Money, Marx argued, is used to disguise relationships between people as the relationships between things. As music becomes a unit of value—measured by capitalism—it enables this concealment. It becomes an aspect of Big Data, a system that not only incentivizes the analysis of accumulation for its own sake, but masks and naturalizes it as inevitable. Look at how contemporary musical accrual is measured by streaming, and all the facts and figures and ratios produced by that process: 1,500 on-demand streams of any given song are considered, by the Recording Industry Association of America, equivalent to the sale of one album. This is true whether the song is listened to or not, let alone fully “heard.” In this way, songs get swallowed up by their metadata. What matters is the count.
Counting can feel like a compulsory task, even though it isn’t. Music theorist Aaron Harcus is reluctant to uphold routine structures of reduction. In his 2017 text, “Varieties of Tone Presence,” he argues that “intervals [the distance between two pitches] cannot be reduced to a discrete quantity measured in semi-tones.” For centuries, music around the world has been conceptualized and taught in terms of the scale, a series of different pitches that can be measured in terms of frequency and neatly divided up. But the world is neither so discrete nor so cleanly ordered, as Harcus makes clear by listening to several musical examples. Even something seemingly straightforward, such as the interval of a perfect fifth (the distance from C up to G on a piano, for example), is always defined by its use in a particular time and place. This interval sounds different to us every time we hear it, even if we can’t say why.
Harcus’s work builds on the insights of phenomenologists such as Maurice Merleau-Ponty and of music theorist Kofi Agawu, whose research examines the symbolic implications of Eurocentric systems of tonality—musical standards of organization that were complicit in many colonizing projects. Collectively, these scholars show that understanding musical tone in terms of quantity alone neglects the more ambiguous richness of musical experience, especially the relationships between different musical experiences. Much as al-Fārābī was concerned not only with the duration of a single sound, but with the movements between durations, these scholars emphasize the relational quality of musical experience, not only its quantity.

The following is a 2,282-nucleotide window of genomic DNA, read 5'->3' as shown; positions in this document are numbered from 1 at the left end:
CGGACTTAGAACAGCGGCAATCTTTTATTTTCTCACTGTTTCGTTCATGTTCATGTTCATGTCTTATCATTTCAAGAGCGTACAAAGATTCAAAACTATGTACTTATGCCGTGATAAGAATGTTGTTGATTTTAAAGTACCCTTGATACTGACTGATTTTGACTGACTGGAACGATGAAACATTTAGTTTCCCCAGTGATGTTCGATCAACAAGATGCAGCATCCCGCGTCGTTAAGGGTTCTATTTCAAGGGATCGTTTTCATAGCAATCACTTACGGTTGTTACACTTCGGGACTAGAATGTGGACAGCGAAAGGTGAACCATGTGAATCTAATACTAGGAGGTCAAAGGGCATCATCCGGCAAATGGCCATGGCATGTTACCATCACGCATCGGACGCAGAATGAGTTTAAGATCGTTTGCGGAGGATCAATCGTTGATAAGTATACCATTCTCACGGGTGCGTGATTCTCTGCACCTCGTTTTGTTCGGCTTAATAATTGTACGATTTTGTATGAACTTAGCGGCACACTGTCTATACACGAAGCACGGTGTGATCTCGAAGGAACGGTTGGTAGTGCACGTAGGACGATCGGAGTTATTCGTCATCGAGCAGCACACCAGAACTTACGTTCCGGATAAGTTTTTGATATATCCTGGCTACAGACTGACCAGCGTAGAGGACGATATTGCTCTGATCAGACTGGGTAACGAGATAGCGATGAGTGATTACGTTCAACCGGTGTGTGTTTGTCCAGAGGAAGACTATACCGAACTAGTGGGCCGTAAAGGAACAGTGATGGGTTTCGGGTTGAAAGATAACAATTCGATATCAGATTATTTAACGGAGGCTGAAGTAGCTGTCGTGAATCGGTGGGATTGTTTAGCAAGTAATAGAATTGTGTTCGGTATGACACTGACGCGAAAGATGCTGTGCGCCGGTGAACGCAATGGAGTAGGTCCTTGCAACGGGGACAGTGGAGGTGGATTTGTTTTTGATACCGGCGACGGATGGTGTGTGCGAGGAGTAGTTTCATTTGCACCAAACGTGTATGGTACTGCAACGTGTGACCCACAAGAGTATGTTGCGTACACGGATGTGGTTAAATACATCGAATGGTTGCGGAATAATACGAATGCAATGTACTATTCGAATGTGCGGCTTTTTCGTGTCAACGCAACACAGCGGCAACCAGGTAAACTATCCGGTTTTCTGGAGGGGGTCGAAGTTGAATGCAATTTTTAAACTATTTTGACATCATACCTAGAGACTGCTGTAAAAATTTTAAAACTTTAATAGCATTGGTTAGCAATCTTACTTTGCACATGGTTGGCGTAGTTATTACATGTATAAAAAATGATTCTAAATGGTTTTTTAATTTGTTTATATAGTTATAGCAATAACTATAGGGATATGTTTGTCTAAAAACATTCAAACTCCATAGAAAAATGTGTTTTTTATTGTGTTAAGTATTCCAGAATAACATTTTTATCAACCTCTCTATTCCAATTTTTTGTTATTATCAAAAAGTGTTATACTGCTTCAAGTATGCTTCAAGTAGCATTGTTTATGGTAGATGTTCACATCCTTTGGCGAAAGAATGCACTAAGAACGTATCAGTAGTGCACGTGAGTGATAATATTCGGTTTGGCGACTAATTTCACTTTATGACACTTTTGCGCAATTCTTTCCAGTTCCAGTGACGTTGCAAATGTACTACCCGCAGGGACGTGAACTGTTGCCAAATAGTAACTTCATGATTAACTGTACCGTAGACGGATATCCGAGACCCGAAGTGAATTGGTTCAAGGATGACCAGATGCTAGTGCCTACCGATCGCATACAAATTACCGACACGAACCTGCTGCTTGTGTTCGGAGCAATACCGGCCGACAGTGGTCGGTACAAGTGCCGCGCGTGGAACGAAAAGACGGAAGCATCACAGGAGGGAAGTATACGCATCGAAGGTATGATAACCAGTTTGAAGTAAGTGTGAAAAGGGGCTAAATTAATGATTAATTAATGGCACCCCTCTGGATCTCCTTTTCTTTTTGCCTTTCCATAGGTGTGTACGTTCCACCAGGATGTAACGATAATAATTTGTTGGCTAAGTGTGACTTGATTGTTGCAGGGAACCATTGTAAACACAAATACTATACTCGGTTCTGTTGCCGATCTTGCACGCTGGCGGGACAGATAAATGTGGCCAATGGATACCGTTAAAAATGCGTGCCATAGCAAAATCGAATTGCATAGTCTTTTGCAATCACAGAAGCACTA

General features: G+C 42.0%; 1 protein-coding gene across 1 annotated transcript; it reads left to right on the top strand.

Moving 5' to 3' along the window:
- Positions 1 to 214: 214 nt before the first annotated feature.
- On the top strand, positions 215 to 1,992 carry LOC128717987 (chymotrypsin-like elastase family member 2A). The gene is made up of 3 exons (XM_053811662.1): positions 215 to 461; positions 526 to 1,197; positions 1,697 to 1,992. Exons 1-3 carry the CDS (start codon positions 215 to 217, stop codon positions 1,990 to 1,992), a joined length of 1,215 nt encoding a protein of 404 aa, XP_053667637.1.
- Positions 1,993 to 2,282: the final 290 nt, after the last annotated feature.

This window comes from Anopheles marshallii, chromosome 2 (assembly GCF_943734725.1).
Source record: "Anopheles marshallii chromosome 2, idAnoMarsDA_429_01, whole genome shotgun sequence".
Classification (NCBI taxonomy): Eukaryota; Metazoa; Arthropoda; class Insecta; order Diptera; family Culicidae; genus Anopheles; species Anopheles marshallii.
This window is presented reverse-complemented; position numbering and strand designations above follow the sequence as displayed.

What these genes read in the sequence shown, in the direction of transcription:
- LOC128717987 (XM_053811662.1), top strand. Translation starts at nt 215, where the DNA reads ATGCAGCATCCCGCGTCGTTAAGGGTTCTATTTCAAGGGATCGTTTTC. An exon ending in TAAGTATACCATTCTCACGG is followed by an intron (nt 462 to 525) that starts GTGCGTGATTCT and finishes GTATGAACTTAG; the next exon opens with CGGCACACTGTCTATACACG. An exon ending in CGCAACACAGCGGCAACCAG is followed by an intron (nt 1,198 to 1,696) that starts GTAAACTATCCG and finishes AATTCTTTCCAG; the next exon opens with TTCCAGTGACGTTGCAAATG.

These are remarkable interventions in the field of music theory, which has long distinguished itself from other music disciplines by virtue of its rigorous, artful calculations. While scholars of musicology and ethnomusicology focus on the history and politics of music, scholars of music theory—a relatively new subfield within music studies—have sometimes used their focus on the inner workings of melody and harmony as justification for more general inattention to how the outside world, with its many imbalances of power, variously constrains and inspires certain types of music making.
Whether conscious or compulsive, whether musical or otherwise, the counting seems likely to continue. We will go on quantifying everything from our garbage to our daydreams, calculating what can’t be separated, let alone captured and kept. But we are also beginning to acknowledge measurement’s externalized costs. Music reminds us to redirect resources beyond the confines of measure. Not because the measurements don’t matter, but because we have yet to account for the movements between.
The Next Big Thing is a regular Popula column, in which workers in “the field,” wherever that might be, bring us news of the big and exciting thing that’s just beyond the horizon. This is their next big thing; there are many next big things, but this one is theirs.